Sunday, March 31, 2013

A grass with a reputation

Despite the name of this blog, I don't think I have ever written about pampas - big, bold grasses in the genus Cortaderia - and if I have, I'm sure you guys wouldn't be rude enough to remind me! As a teenager working in the summer holidays on the seaside gardens in Felixstowe, I remember the huge clumps of pampas that thrived there and defied the salt spray from the biting East winds.  I guess I've always liked them and so tended to include them in my landscape schemes, even though many would say they are terribly unfashionable. During my years working in both Reading and Nottingham University, I regularly planted them, to the extent that they could almost be regarded as my 'signature plant'. They were great in that environment, big enough to make a statement, tough enough to withstand student high spirits and looked at their best from autumn, the beginning of the academic year, through much of the winter.  I like pampas! So when I started this blog the idea of pampas as a very English garden plant, contrasted with palms, very significant in my Californian winter home, seemed just right.

Pampas in full autumn glory - possibly 'Sunningdale Silver'
Cortaderia look good with exotics such as these Canna 'Assaut'

Only recently did I discover that pampas had a hidden or maybe not so hidden meaning. Back in the 1960's, which is of course very much pre-internet days, when swinging had an upsurge, it is said that planting a pampas grass in your front garden was an indication to the like-minded that you were open to offers. I didn't know that.  I have to admit that I do have a pampas in my front garden, although it is a rather refined C. richardii and I'm not removing it. I'll plead the 5th!

Cortaderia richardii but not my front garden!

Cortaderia come mainly from South America with a few from New Zealand. They are evergreen grasses. Plants can be male, female or bisexual and this does sometimes affect their habit of growth. Inevitably it will be more apparent in batches grown from seed, rather than named cultivars. A mature specimen of Cortaderia selloana 'Sunningdale Silver' in full plumage at 3m (10ft) tall is a stunning sight. For gardens with limited space, there are compact cultivars, such as 'Pumila' which reaches a more acceptable 1.2m. The cultivar 'Caminea Rendatleri' or 'Pink Feather' is another tall one, but with pink tinted flowers.



Pampas in the heat of Palm Springs - equally successful - tall and short cultivars

The smokey pink of 'Rendatleri'

Some modern cultivars are grown for their foliage. 'Aureolineata', often sold as 'Gold Band' is mainly grown for its striped golden foliage and 'Albolineata', 'Silver Stripe' for its white variegated leaves. Both are good, reasonably compact foliage plants with some flower.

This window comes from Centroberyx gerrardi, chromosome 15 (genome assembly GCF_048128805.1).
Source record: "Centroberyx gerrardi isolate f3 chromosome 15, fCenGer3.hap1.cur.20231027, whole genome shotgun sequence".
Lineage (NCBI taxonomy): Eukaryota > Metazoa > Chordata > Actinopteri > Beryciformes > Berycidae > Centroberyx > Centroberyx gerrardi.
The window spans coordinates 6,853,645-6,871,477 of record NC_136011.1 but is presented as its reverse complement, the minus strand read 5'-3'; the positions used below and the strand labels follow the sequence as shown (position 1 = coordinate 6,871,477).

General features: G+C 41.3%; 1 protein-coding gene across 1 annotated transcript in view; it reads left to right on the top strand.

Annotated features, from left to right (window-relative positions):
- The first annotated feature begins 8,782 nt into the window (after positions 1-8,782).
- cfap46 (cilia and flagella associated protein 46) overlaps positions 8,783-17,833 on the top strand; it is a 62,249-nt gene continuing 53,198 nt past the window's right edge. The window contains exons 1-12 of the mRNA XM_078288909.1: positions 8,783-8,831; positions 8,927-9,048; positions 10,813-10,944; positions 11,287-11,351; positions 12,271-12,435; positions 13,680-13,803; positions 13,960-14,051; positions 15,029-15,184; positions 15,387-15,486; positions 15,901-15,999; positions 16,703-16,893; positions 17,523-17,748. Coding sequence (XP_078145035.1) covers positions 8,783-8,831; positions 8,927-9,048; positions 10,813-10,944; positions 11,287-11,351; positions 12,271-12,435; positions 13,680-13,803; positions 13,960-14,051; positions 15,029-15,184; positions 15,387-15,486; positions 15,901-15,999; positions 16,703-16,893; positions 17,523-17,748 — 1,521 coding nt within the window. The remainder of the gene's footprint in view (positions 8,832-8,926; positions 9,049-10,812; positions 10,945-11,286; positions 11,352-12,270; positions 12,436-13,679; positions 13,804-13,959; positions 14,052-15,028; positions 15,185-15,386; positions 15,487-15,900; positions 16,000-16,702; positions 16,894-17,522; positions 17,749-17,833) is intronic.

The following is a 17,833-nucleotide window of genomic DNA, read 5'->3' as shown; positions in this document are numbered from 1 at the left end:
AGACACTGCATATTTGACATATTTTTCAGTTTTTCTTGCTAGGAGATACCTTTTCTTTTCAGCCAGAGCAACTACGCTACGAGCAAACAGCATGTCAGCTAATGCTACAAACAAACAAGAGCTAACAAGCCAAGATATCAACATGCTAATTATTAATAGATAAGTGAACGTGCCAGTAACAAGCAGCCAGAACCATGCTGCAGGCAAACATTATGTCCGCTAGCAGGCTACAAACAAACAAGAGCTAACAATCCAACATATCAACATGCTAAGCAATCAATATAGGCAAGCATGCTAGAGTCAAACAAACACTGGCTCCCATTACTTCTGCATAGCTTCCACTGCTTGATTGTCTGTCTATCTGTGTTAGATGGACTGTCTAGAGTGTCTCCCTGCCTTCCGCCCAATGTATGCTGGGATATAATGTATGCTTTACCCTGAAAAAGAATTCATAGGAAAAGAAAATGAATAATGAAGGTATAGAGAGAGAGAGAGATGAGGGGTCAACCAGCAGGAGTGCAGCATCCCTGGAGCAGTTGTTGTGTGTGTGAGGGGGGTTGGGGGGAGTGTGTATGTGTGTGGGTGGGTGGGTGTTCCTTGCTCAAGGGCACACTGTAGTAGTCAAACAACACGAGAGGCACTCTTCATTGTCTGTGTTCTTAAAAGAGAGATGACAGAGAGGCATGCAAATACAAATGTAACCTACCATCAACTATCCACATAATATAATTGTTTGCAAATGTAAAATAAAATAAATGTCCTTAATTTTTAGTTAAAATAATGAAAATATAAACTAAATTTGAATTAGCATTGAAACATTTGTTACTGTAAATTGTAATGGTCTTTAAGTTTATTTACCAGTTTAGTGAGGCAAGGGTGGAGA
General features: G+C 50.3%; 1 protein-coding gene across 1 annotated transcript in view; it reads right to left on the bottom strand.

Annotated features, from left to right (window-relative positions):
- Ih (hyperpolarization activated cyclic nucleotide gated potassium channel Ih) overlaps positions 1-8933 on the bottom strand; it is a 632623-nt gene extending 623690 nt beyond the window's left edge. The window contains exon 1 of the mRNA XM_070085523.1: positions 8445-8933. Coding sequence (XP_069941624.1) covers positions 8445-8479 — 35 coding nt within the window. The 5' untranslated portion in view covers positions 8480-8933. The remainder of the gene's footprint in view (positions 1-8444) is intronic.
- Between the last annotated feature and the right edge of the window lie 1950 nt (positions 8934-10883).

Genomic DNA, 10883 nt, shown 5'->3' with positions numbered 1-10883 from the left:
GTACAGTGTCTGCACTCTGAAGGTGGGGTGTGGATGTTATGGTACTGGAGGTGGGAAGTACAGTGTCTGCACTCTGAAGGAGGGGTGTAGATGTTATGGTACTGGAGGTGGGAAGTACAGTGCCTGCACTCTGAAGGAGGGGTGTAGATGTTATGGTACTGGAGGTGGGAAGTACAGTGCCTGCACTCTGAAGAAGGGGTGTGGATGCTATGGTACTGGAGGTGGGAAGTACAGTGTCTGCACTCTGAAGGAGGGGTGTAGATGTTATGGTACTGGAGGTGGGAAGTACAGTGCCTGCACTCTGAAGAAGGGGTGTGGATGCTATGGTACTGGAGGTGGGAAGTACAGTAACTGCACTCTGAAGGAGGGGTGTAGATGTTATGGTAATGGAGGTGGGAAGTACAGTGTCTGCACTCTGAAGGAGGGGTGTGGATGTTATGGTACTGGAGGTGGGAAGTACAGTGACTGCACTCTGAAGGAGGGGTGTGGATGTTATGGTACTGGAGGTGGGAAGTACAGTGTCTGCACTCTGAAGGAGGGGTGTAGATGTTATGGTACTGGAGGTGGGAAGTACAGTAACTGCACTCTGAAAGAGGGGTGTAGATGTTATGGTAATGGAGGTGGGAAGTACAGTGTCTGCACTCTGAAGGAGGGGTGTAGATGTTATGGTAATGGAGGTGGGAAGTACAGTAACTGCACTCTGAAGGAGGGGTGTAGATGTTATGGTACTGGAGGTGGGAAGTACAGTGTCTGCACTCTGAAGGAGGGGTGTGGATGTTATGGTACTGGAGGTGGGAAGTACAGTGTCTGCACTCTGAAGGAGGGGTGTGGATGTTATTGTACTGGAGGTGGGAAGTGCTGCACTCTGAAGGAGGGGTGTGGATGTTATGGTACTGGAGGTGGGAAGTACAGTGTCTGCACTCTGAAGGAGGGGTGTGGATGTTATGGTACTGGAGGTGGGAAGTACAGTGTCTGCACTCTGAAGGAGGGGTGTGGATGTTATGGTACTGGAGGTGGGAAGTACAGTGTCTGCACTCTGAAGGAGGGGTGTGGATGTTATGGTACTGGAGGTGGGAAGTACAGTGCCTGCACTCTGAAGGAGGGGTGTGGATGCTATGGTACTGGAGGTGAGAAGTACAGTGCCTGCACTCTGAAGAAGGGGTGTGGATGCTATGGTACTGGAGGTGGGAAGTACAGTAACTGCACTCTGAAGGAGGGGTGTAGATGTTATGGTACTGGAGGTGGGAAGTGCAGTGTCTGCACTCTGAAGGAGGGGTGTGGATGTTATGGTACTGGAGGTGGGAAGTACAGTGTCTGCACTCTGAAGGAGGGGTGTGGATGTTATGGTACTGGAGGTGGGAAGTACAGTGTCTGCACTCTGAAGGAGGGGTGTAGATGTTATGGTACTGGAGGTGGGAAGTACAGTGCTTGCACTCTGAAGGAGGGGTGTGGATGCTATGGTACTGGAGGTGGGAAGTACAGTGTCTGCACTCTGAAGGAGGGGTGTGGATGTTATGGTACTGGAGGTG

'Gold Band' as a highlight in the hot borders in the Millennium Garden

Close up of foliage of 'Gold Band'

'Silver Stripe' - sorry - couldn't find a better picture and my own plant is still under snow!

Pampas looks good well into the winter as the dramatic seedheads hang on for ages but eventually they become rain sodden, the stems snap and by late winter they are a mess and need tidying up. The ragged, saw-toothed leaves make this a slightly hazardous operation, no doubt leading to the rather drastic tradition of burning out the centre of pampas. This involved setting fire to the dry leaves and stems in the middle of the plant which does effectively clean out the dead material but can't do much good to the live surrounding tissues! Like many tough garden plants, it survives this process, although one cannot recommend it.

Not to be recommended!

Well I'm off for a walk as there's a glimmer of sunshine and besides I want to see who else grows pampas in their front gardens - just curious!

Wednesday, March 27, 2013

Finally some spring colour

As promised, a tantalising sniff of spring from the RHS Great Plant Fair in London. This is a traditional show held in the RHS Hall in Vincent Square, very much in the format of the old monthly shows, the RHS used to hold. I was there in the role of a judge which is both challenging and a privilege, as we get to see the show in its pristine state without the crowds. Inevitably colour was limited and no doubt some nurseries had struggled to bring together a quality stand in a very cold spring.